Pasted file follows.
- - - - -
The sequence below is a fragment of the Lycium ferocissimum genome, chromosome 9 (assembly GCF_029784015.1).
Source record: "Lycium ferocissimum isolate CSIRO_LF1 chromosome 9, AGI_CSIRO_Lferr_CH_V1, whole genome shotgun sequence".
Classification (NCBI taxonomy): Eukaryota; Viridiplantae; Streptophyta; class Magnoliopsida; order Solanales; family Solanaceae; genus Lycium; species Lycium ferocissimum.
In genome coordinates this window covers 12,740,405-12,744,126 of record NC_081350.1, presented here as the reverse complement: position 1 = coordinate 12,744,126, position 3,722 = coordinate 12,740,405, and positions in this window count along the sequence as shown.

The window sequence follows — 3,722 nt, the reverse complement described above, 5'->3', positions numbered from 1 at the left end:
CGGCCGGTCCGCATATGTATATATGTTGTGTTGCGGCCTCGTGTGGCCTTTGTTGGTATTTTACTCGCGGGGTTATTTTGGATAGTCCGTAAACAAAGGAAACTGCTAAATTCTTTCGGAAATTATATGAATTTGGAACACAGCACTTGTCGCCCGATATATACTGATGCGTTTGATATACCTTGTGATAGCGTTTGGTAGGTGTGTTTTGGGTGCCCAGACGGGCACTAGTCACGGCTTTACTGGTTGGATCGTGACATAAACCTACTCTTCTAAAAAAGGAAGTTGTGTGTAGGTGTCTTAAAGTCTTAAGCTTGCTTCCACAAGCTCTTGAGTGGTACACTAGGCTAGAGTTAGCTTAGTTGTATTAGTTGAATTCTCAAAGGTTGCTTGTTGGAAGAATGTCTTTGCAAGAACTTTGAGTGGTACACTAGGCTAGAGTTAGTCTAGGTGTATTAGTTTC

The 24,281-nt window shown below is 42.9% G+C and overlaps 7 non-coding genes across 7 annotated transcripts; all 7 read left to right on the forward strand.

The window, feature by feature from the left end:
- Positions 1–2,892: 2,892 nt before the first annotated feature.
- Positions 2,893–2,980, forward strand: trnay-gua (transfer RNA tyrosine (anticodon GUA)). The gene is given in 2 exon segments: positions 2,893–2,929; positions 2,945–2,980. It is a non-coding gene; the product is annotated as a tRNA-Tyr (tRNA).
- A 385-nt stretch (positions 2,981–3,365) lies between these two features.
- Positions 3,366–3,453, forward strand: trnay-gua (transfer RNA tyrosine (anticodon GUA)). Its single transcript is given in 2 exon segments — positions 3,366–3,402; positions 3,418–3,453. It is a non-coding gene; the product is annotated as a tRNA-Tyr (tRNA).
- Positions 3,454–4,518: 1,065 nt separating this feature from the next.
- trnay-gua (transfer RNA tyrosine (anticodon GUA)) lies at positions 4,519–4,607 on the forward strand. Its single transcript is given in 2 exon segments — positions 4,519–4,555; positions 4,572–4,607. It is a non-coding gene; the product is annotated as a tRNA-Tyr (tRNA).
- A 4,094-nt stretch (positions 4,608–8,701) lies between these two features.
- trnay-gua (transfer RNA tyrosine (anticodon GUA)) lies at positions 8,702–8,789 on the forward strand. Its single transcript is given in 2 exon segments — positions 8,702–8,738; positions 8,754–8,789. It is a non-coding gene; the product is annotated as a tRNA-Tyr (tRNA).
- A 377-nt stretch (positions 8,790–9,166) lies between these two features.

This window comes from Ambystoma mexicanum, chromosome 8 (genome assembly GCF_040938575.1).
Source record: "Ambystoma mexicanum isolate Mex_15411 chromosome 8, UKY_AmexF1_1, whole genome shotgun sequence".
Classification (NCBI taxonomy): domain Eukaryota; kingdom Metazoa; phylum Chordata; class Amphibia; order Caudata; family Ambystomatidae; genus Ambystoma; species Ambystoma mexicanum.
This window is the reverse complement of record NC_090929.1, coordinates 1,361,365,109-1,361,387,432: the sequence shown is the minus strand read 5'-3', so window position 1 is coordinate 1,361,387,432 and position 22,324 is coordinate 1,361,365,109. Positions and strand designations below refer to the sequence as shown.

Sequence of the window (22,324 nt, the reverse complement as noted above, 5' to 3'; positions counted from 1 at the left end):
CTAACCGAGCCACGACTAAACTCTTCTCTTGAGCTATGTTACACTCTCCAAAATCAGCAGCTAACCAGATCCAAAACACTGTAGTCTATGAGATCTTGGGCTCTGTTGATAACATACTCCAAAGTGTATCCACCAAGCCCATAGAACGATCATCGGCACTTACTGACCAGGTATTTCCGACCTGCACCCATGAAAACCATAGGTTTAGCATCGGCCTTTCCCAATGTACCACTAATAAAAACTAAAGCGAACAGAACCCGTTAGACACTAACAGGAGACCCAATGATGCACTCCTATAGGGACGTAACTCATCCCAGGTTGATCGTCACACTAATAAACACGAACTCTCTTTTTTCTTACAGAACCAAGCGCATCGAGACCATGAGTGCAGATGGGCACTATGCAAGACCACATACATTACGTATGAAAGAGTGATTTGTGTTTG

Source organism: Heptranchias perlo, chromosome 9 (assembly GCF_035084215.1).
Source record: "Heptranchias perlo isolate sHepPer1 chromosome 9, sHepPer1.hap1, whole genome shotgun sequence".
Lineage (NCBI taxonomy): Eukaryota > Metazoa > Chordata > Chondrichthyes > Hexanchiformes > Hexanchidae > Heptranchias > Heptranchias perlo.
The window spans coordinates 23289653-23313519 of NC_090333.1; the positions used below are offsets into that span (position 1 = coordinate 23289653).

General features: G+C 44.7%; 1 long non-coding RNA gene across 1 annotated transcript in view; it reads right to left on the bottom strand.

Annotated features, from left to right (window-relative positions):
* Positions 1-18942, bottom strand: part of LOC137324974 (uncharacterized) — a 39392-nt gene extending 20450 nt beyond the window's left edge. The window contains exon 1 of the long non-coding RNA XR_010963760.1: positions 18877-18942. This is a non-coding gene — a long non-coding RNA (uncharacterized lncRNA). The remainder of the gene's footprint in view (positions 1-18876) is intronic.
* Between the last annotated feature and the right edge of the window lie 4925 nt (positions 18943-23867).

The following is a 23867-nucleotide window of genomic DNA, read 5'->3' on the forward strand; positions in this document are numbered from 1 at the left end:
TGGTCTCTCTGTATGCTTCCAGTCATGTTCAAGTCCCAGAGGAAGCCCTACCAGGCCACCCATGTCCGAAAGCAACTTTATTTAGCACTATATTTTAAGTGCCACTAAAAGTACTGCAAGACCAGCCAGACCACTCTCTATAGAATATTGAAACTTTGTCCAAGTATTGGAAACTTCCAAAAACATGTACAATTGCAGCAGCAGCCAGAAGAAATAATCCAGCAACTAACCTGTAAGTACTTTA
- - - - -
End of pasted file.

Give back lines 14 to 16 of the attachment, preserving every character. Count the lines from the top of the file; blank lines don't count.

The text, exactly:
- trnay-gua (transfer RNA tyrosine (anticodon GUA)) lies at positions 4,519–4,607 on the forward strand. Its single transcript is given in 2 exon segments — positions 4,519–4,555; positions 4,572–4,607. It is a non-coding gene; the product is annotated as a tRNA-Tyr (tRNA).
- A 4,094-nt stretch (positions 4,608–8,701) lies between these two features.
- trnay-gua (transfer RNA tyrosine (anticodon GUA)) lies at positions 8,702–8,789 on the forward strand. Its single transcript is given in 2 exon segments — positions 8,702–8,738; positions 8,754–8,789. It is a non-coding gene; the product is annotated as a tRNA-Tyr (tRNA).